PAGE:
Operators use JLENS-mounted sensor to observe role-players planting mock-IED during demonstration

 Operators use JLENS-mounted sensor to observe role-players planting mock-IED
                             during demonstration

MTS-B Multi-Spectral Targeting System integrated on JLENS tracks trucks, other
targets during demonstration

PR Newswire

SALT LAKE CITY, Jan. 14, 2013

SALT LAKE CITY, Jan. 14, 2013 /PRNewswire/ --A recent demonstration proved
that operators can observe surface moving targets -- including a terrorist
role-player planting an improvised explosive device -- in real time using a
Raytheon Company (NYSE: RTN) MTS-B Multi-Spectral Targeting Systemmounted on
the JLENS.

During the Raytheon-funded demonstration, and despite heavy smoke from recent,
naturally-occurring forest fires, an MTS-B electro-optical/infrared (EO/IR)
sensor mounted on a JLENS surveillance aerostat tracked numerous targets with
the IR sensor. Video from the MTS-B was passed through the aerostat's tether,
enabling operators to watch live feed of trucks, trains and cars from dozens
of miles away. While the MTS-B visually tracked targets, the JLENS
simultaneously tracked surface targets with its integrated radar system,
demonstrating the potential to integrate the JLENS radar and EO/IR payloads.

As part of the demonstration, operators also used the MTS-B's EO sensor to
watch Raytheon employees simulate planting a roadside improvised explosive

"The JLENS integrated fire-control radar and 360-degree surveillance radar
already gives the warfighter the capability to detect and engage surface and
airborne threats like swarming boats and anti-ship cruise missiles," said Dave
Gulla, vice president of Global Integrated Sensors for Raytheon's Integrated
Defense Systems business. "Integrating the proven MTS-B on JLENS makes JLENS
multi-mission capable and enables the warfighter to better defend the
battlespace and protect critical infrastructure and waterways."

JLENS, an elevated, persistent over-the-horizon sensor system, uses a powerful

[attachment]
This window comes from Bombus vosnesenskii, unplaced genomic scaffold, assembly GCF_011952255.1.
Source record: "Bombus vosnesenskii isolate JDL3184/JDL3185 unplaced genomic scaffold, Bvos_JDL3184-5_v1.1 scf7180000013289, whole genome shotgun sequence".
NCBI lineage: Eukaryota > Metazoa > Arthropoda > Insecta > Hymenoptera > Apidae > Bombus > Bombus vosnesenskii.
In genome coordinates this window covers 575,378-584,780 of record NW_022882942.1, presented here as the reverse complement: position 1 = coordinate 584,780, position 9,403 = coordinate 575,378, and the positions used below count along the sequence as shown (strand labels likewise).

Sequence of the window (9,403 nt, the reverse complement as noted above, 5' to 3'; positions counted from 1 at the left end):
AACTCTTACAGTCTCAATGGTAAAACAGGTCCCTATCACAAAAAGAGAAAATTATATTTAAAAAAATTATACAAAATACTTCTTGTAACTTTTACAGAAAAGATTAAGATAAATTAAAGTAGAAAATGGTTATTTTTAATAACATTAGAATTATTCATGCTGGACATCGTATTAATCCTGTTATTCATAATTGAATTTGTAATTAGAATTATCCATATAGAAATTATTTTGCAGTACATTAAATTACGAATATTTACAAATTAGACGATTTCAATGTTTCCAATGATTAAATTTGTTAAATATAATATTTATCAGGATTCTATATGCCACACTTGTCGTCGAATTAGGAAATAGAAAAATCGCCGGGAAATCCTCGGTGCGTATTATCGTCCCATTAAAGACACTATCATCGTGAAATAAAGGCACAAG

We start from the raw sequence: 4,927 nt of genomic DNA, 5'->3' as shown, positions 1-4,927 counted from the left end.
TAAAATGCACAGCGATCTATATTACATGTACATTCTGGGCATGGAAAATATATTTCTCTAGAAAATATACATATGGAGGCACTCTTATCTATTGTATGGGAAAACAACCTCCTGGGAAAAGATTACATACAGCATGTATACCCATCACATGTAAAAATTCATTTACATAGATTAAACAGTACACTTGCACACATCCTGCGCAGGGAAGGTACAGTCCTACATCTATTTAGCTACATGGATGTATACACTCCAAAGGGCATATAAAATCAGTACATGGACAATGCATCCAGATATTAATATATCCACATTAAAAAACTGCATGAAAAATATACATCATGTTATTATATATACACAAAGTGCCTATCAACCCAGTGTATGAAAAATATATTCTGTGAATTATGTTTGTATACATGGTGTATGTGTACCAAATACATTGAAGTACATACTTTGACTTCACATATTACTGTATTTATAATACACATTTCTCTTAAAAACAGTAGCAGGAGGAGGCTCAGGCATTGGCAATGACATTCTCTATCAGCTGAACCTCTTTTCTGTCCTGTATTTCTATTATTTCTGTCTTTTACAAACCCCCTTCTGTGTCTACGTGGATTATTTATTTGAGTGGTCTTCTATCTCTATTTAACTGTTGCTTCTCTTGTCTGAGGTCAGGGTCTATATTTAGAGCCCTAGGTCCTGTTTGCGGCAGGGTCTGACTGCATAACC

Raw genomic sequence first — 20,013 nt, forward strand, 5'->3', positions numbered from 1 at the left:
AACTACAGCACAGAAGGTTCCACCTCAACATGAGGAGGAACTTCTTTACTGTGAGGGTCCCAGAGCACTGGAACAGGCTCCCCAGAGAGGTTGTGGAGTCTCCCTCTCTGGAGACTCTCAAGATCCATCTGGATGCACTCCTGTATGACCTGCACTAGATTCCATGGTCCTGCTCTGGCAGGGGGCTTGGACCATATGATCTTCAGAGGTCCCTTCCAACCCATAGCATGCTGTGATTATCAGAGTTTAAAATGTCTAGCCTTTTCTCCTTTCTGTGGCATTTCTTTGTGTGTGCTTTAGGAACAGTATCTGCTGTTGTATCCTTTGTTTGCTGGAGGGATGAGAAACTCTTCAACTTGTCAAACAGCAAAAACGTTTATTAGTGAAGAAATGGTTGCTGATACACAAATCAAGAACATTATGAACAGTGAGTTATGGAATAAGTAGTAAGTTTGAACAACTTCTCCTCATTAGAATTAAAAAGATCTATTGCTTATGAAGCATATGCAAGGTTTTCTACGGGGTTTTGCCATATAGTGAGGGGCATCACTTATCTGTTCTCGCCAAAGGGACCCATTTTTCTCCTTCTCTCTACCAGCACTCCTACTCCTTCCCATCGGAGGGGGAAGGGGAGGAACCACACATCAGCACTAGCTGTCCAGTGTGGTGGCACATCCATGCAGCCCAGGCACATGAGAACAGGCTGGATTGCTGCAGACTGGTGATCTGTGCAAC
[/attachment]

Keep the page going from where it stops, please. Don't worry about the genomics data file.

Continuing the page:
integrated radar system to detect, track and target a variety of threats. This
capability better enables commanders to defend against threats, including
hostile cruise missiles; low-flying manned and unmanned aircraft; and moving
surface vehicles such as boats, mobile missile launchers, automobiles, trucks
and tanks. JLENS also provides ascent phase detection of tactical ballistic
missiles and large-caliber rockets.

  oA JLENS system, referred to as an orbit, consists of two tethered,
    74-meter aerostats connected to mobile mooring stations and communications
    and processing groups.
  oThe aerostats fly as high as 10,000 feet, can remain aloft and operational
    for up to 30 days, and can detect and target threats up to 550 km (340
    statute miles) away.
  oOne aerostat carries a 360-degree surveillance radar, while the other
    carries a fire control radar.

About MTS-B
The MTS-B is a multiuse, electro-optical/infrared (EO/IR), laser
detecting-ranging-tracking set developed and produced for use in military
systems. Based on a state-of-the-art digital architecture, this advanced EO/IR
system provides long-range surveillance, target acquisition, tracking,
range-finding and laser designation for the HELLFIRE missile and all
tri-service and NATO laser-guided munitions.

About Raytheon
Raytheon Company, with 2011 sales of $25 billion and 71,000 employees
worldwide, is a technology and innovation leader specializing in defense,
homeland security and other government markets throughout the world. With a
history of innovation spanning 90 years, Raytheon provides state-of-the-art
electronics, mission systems integration and other capabilities in the areas
of sensing; effects; and command, control, communications and intelligence
systems, as well as a broad range of mission support services. Raytheon is
headquartered in Waltham, Mass. For more about Raytheon, visit us at
www.raytheon.com and follow us on Twitter @raytheon.

Note to Editors
Real time video from the MTS-B was passedvia fiber-optic cable the entire
length of the aerostat, and 10,000 feet down the length of the tether into an
MTS-B ground control station.

Media Contacts

Integrated Defense Systems
Mike Nachshen

Space and Airborne Systems
Angela Baldwin

SOURCE Raytheon Company

Website: http://www.raytheon.com
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